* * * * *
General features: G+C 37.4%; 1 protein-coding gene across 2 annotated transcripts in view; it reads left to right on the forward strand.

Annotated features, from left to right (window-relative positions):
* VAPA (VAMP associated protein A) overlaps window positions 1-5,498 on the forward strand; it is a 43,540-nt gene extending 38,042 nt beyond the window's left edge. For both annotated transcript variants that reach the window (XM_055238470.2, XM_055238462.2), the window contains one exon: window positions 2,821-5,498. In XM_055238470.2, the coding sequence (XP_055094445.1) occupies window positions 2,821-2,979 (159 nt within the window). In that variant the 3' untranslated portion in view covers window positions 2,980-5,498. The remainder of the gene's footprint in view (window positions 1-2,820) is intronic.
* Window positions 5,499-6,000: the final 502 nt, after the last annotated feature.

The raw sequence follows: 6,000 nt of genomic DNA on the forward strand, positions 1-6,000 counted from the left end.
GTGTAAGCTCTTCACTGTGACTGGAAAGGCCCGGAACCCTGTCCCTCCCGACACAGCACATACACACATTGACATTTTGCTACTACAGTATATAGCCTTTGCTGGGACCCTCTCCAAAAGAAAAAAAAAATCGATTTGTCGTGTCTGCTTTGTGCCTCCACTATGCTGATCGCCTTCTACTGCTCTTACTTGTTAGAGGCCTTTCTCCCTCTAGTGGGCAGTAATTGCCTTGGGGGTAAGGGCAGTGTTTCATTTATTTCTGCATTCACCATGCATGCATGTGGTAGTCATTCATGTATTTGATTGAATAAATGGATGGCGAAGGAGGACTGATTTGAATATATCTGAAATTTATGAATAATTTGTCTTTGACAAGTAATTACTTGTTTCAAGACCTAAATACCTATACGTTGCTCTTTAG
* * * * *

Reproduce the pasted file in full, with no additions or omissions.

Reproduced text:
General features: G+C 37.4%; 1 protein-coding gene across 2 annotated transcripts in view; it reads left to right on the forward strand.

Annotated features, from left to right (window-relative positions):
* VAPA (VAMP associated protein A) overlaps window positions 1-5,498 on the forward strand; it is a 43,540-nt gene extending 38,042 nt beyond the window's left edge. For both annotated transcript variants that reach the window (XM_055238470.2, XM_055238462.2), the window contains one exon: window positions 2,821-5,498. In XM_055238470.2, the coding sequence (XP_055094445.1) occupies window positions 2,821-2,979 (159 nt within the window). In that variant the 3' untranslated portion in view covers window positions 2,980-5,498. The remainder of the gene's footprint in view (window positions 1-2,820) is intronic.
* Window positions 5,499-6,000: the final 502 nt, after the last annotated feature.

The raw sequence follows: 6,000 nt of genomic DNA on the forward strand, positions 1-6,000 counted from the left end.
GTGTAAGCTCTTCACTGTGACTGGAAAGGCCCGGAACCCTGTCCCTCCCGACACAGCACATACACACATTGACATTTTGCTACTACAGTATATAGCCTTTGCTGGGACCCTCTCCAAAAGAAAAAAAAAATCGATTTGTCGTGTCTGCTTTGTGCCTCCACTATGCTGATCGCCTTCTACTGCTCTTACTTGTTAGAGGCCTTTCTCCCTCTAGTGGGCAGTAATTGCCTTGGGGGTAAGGGCAGTGTTTCATTTATTTCTGCATTCACCATGCATGCATGTGGTAGTCATTCATGTATTTGATTGAATAAATGGATGGCGAAGGAGGACTGATTTGAATATATCTGAAATTTATGAATAATTTGTCTTTGACAAGTAATTACTTGTTTCAAGACCTAAATACCTATACGTTGCTCTTTAG